They say Lavaux has three suns shining on it. The first is the sun in the sky and the second is the reflection from the waters of Lake Geneva. But the third sun comes from the heat absorbed in the ancient stone walls of the vineyards, spreading warmth through the earth. First built by Benedictine and Cistercian monks 1000 years ago, the terraced slopes of the Lavaux vineyards produce some of the finest wines in Switzerland. Some would argue it’s some of the best wine in the world.
At Grandvaux Station, I walk downhill into the picturesque, wine-growing village. Terraces of vines run steeply downhill to Lake Geneva with workers silently tending their crops. Vines are tied horizontally to wires so that each vine grows evenly. In Grandvaux, there are clusters of typical winemakers’ houses along narrow, winding streets. The entrance to the ground floor in these houses is arched like a barrel and leads to the winepress. Attics are used for storing equipment and there’s a signpost pointing enticingly to a series of wine cellars, displaying family names that have lived here for generations. Fixed to the walls are cabinets of the wines produced here.
I continue my walk through the wine terraces where grapes are ripening and where the wine growers attend to the rows of grapes. Lavaux is famous for Chasselas wine with some varieties of Pinot. At the village of Villette, I learn that three of the winds blowing across Lake Geneva influence the composition and flavor of the wine here–the soil is frequently swept by the Bise, the Joren, and the Vent Blanc. There are other wine specialties produced here too, such as Chardonnay and Gamay, though they are not as common.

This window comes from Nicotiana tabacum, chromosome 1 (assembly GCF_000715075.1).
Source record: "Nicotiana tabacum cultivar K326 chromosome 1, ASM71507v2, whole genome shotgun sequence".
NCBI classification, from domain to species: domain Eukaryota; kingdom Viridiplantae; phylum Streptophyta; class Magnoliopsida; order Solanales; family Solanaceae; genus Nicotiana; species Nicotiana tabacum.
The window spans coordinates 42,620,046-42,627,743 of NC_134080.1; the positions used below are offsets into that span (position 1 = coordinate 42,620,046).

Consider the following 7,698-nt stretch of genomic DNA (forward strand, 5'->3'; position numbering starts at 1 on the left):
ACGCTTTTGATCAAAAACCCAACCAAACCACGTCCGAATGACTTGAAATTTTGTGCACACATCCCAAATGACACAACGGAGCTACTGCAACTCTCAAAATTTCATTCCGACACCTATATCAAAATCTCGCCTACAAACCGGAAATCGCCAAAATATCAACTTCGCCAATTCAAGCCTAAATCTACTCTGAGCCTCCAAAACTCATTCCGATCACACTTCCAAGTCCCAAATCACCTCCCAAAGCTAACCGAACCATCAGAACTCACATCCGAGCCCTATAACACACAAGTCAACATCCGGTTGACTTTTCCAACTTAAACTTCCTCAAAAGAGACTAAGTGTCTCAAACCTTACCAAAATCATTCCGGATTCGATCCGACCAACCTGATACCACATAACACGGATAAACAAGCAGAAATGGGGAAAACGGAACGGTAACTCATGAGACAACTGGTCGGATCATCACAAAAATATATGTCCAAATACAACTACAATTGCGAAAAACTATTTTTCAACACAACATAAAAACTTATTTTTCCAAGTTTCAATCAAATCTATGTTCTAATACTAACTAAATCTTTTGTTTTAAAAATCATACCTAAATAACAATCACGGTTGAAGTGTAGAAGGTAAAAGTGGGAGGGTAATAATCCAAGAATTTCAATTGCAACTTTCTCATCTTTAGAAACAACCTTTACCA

Cyclists pass on trails suitable for two wheels as well as walkers. So far this morning all are closed, but when someone spots an open cellar everyone heads in that direction. I continue walking to the pretty village of Chatelard with its shuttered windows and old houses. Everything is so peaceful and quiet–just the hum of the machinery in the vineyards is the only sound. An old man passes as I take another photo of the view across the terraces and shoreline. He smiles, knowing I‘m just another visitor captivated by the scene.
Finally, I arrive in the medieval lakeside town of Lutry to enjoy a glass of local Chasselas wine on the lake shore. It’s crisp and refreshing — I feel a connection to the area where it was produced, knowing I was just there an hour or two previously.
Beside the tranquil lake there are people gathering for lunch in the sun. Walkers like myself find a seat and relax now that their hike is over. The Chasselas is delicate in flavor and light. It is a wine to drink on its own but could equally be enjoyed with a light meal. A neighboring Swiss couple enjoying a picnic on the lake shore nod in approval. Lutry is a world away from the busy city metropolis of Lausanne and Geneva.
My walk has given me a different perspective of Switzerland, away from the tourist hotspots. Peaceful villages, traditional winemaking, and a glass of the best wine in the world at the end of my hike in Lavaux made this experience one to treasure for its simplicity.
Header photo by Carol Jeng.